I, Tonya strikes me as a great example of a point I often find myself making to writers who bring me film or TV ideas about someone trying to accomplish something in a particular workplace or field of endeavor.

And that point is this: “It’s not about the work.”

What I mean  is that no matter how entertaining and high-spectacle a particular field of endeavor is (and those are certainly good qualities to have), writers don’t usually engage an audience by focusing on characters primarily trying to achieve something in their work. Instead, we focus on the primal emotions and problems they experience in their personal lives.

The one exception to this is the “procedural” movie or series about cops, lawyers, doctors, or other such “heroes” whose jobs have huge stakes and involve essentially saving or protecting lives. In these, we might have some big “case” that needs solved, and we’re fascinated by the process by which these people carry out their work in order to achieve their important goals.

For everyone else, in every other kind of profession… not so much.

So in I, Tonya, we’re not focused on the specifics of what she’s trying to accomplish as a champion figure skater — the practicing, the planning, the various competitions, the jumps and everything else that’s involved. The goal for the main character in the story is not “winning a Gold Medal” or “being the best skater,” and the main problem is not that it’s hard to do this well, and other skaters are really good, too, or anything else like that.

Yes, she’s pursuing skating throughout the movie, as the backdrop for the story, and the generator of personal conflicts. But what’s in the foreground?

  • Her conflict-laden relationship with her mother
  • Her conflict-laden relationship with her husband
  • Her conflict-laden relationship with the skating establishment, the media and the world at large

And what’s primarily at stake? It’s not about skating medals. It’s about:

  • Finding your place in the world
  • Rising above your messed up circumstances
  • Finding/maintaining love
  • Being accepted for who you are

We’re always looking for these universal type of conflicts and goals in a script, in order to get the audience emotionally invested. So this is a story not about trying to be the best skater, or even dealing with the fallout of the Nancy Kerrigan attack (which is limited to the third act). It’s about a young woman with an abusive mother, then an abusive husband, who has no resources, gets no respect, and has to try to make a life for herself. And she is sympathetic, because she has so much working against her. (This is a key method for making seemingly unlikable characters more relatable — big problems, underdog status, and unfair circumstances.)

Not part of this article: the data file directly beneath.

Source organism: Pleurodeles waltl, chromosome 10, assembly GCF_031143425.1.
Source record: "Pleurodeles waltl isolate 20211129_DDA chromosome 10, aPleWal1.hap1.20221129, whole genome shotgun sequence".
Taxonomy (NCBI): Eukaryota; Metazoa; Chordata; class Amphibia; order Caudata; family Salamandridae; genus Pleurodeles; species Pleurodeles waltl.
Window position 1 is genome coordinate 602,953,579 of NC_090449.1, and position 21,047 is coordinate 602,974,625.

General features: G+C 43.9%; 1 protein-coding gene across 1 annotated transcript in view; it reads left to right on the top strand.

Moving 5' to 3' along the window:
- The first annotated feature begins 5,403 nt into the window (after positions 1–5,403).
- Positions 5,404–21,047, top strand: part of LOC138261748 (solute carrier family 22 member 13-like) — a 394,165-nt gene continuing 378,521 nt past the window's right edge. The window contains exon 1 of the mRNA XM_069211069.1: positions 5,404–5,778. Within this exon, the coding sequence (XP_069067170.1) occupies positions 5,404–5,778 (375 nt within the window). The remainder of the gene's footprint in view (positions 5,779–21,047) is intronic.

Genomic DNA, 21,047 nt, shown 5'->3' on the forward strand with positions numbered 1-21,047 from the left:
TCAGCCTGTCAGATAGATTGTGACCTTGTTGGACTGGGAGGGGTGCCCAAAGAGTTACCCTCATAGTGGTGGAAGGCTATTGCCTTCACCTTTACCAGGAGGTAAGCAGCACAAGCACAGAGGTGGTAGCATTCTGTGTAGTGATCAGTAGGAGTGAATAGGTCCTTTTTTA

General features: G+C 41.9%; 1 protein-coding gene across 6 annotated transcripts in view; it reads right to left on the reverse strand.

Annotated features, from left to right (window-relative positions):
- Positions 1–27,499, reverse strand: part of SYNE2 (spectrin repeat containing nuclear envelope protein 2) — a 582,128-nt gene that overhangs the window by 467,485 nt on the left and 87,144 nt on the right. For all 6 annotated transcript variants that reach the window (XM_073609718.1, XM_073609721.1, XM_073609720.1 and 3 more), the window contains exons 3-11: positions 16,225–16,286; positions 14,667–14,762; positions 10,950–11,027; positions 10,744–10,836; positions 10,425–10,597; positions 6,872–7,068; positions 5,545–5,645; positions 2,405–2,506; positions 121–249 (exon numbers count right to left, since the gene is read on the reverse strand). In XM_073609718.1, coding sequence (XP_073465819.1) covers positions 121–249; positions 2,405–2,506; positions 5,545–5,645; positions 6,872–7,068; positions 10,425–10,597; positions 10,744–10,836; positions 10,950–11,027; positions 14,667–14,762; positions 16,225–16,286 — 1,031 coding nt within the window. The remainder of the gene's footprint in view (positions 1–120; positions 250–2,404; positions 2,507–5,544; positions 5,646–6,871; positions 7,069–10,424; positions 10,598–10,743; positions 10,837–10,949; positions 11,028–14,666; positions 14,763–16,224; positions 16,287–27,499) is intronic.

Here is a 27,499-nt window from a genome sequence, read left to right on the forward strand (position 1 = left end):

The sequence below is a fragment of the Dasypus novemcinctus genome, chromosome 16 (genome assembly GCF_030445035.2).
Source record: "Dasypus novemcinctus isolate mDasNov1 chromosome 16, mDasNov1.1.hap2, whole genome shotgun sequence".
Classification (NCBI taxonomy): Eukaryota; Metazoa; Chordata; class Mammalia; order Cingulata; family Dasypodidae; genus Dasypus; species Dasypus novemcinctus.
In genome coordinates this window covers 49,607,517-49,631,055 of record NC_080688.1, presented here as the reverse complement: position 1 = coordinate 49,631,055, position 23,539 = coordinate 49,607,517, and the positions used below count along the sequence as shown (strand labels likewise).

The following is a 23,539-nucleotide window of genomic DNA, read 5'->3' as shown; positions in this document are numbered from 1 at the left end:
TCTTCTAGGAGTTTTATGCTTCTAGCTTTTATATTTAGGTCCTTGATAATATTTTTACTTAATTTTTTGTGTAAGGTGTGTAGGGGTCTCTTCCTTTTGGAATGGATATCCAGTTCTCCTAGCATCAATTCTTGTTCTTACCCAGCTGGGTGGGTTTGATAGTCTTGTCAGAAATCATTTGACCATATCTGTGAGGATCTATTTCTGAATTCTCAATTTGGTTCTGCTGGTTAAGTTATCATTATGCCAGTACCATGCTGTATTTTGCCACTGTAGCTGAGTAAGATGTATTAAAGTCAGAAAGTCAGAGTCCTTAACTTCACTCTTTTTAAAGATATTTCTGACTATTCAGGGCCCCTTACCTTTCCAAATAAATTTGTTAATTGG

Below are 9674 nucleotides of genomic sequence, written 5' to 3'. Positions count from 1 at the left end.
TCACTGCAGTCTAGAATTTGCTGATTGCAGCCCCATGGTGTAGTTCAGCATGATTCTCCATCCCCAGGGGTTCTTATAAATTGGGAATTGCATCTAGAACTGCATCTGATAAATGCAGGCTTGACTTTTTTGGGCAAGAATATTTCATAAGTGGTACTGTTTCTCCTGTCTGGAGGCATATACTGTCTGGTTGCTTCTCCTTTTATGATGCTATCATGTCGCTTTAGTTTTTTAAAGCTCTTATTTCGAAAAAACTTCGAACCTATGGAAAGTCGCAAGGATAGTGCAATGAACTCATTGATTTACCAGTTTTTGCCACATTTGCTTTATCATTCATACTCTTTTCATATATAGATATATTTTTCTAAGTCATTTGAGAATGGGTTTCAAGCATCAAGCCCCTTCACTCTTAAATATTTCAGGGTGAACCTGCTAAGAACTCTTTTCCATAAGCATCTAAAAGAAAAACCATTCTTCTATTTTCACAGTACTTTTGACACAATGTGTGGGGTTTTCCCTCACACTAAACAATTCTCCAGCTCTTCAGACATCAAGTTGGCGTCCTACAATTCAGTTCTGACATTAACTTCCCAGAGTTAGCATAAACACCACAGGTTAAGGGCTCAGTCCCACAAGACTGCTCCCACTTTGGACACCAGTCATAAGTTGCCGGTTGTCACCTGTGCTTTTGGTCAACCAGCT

This all might seem like obvious stuff, but it’s super common for me to see scripts about workplaces or ambitions where the main stakes and content of scenes has to do with working toward success and winning in some field of activity, and the challenges of trying to achieve that — rather than these more fundamental human problems.

I often see, for instance, true story ideas about someone who is first to achieve something, or who achieved something really special and important. Such stories tend to be not so engaging for an audience, unless they are personalized in some way, where it becomes about the horrific personal challenges of trying to get to the goal. In addition, we usually want the stakes of the achievement to be massive — for the main character, and ideally others, as well. Lives generally have to be made fundamentally better or worse, in basic and powerful ways, depending on the results of the achievement. If they aren’t, it’s possible that it’s an undertaking that isn’t quite movie-worthy after all.

There’s a reason they made a movie about Tonya Harding, and no other figure skater. Perhaps others achieved more, and had more unique and challenging paths toward the specific skating goals. But a mass audience doesn’t really care about that. They care about people whose stories are relatable and about primal things, ideally with some larger-than-life element that can be entertaining to watch. And they enjoy watching people with the biggest struggles and difficulty, on a human level.

It’s the same reason the only Apollo mission that became a hit feature film was the one where everything went wrong: Apollo 13. My first professional writing gig was helping to adapt the other Apollo missions — where things generally went right — into the miniseries From the Earth to the Moon. And there were times when I really wished there were human problems on the level of Apollo 13‘s, in some of them, so they wouldn’t just be of interest to people already fascinated by the subject. And we definitely had to look for those, and try to focus on them.

The good news is that human stories are everywhere. People are fighting for the kinds of things Tonya Harding wanted and couldn’t get, in every arena or endeavor, in every place and time. Whether you’re writing a true story adaptation or something fictional, these fundamental human questions are almost always there, beneath the surface. It just might take a little digging — and making it a priority to focus on them.


I also recommend my "Ten Key Principles Successful Writers Understand", and my series of audio downloads.    And if you'd like me to read something you're working on, check out my consulting page.
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